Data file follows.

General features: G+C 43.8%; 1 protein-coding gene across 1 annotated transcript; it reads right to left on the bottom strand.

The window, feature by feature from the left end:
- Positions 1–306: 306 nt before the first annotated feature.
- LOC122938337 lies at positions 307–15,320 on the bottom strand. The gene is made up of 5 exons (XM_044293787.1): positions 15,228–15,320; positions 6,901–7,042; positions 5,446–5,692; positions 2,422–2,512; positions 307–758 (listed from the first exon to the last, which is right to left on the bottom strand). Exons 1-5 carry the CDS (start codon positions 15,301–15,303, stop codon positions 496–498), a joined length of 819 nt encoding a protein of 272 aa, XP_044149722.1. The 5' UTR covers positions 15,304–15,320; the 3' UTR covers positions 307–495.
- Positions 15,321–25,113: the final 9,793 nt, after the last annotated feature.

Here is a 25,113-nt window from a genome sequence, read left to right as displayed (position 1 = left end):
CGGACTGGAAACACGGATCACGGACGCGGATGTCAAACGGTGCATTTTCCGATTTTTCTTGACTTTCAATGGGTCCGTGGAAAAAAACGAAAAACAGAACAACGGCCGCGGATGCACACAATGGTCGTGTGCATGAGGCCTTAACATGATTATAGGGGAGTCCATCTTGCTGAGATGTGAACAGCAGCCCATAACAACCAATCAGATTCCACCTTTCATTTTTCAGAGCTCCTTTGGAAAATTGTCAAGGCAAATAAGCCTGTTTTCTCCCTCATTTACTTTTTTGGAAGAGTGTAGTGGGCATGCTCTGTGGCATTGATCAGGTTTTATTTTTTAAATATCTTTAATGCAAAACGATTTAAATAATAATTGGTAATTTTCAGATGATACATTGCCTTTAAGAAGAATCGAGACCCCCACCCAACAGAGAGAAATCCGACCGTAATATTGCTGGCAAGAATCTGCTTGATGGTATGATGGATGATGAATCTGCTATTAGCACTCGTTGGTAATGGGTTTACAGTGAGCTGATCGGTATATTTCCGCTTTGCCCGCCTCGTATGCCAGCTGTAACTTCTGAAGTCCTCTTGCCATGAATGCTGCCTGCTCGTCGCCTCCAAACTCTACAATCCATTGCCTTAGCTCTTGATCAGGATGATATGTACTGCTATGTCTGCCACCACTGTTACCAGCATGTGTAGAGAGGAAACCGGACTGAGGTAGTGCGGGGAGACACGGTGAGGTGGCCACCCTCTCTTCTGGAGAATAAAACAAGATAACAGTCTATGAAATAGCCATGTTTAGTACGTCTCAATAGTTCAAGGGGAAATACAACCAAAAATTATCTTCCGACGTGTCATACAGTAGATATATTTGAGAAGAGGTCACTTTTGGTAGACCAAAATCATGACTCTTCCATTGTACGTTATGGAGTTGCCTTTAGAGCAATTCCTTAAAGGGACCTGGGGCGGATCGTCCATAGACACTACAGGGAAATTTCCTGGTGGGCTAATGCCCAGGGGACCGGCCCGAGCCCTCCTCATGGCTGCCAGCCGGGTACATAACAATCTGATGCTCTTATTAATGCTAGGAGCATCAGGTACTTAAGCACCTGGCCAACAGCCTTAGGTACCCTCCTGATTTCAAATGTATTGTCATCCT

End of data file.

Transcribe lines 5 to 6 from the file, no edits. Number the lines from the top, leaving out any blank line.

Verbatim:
- Positions 15,321–25,113: the final 9,793 nt, after the last annotated feature.

Here is a 25,113-nt window from a genome sequence, read left to right as displayed (position 1 = left end):